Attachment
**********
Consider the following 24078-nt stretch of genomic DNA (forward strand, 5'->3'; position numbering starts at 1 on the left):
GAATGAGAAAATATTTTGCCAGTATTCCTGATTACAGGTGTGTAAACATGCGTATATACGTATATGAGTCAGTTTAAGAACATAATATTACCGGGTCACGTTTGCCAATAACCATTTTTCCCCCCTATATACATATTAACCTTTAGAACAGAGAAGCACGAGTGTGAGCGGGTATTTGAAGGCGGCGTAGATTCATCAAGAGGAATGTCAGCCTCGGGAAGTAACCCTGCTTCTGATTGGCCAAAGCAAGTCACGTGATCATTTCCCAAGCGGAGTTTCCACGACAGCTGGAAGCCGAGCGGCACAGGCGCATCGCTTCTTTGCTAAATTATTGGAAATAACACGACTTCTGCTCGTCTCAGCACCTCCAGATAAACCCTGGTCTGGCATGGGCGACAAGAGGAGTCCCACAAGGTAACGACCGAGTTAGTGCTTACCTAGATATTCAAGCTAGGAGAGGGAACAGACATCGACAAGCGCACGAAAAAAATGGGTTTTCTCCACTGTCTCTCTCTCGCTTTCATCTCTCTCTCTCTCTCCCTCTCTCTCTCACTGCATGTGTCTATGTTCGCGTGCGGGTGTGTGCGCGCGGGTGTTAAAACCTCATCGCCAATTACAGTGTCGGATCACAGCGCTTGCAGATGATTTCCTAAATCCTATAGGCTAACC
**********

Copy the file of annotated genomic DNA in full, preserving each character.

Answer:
Consider the following 24078-nt stretch of genomic DNA (forward strand, 5'->3'; position numbering starts at 1 on the left):
GAATGAGAAAATATTTTGCCAGTATTCCTGATTACAGGTGTGTAAACATGCGTATATACGTATATGAGTCAGTTTAAGAACATAATATTACCGGGTCACGTTTGCCAATAACCATTTTTCCCCCCTATATACATATTAACCTTTAGAACAGAGAAGCACGAGTGTGAGCGGGTATTTGAAGGCGGCGTAGATTCATCAAGAGGAATGTCAGCCTCGGGAAGTAACCCTGCTTCTGATTGGCCAAAGCAAGTCACGTGATCATTTCCCAAGCGGAGTTTCCACGACAGCTGGAAGCCGAGCGGCACAGGCGCATCGCTTCTTTGCTAAATTATTGGAAATAACACGACTTCTGCTCGTCTCAGCACCTCCAGATAAACCCTGGTCTGGCATGGGCGACAAGAGGAGTCCCACAAGGTAACGACCGAGTTAGTGCTTACCTAGATATTCAAGCTAGGAGAGGGAACAGACATCGACAAGCGCACGAAAAAAATGGGTTTTCTCCACTGTCTCTCTCTCGCTTTCATCTCTCTCTCTCTCTCCCTCTCTCTCTCACTGCATGTGTCTATGTTCGCGTGCGGGTGTGTGCGCGCGGGTGTTAAAACCTCATCGCCAATTACAGTGTCGGATCACAGCGCTTGCAGATGATTTCCTAAATCCTATAGGCTAACC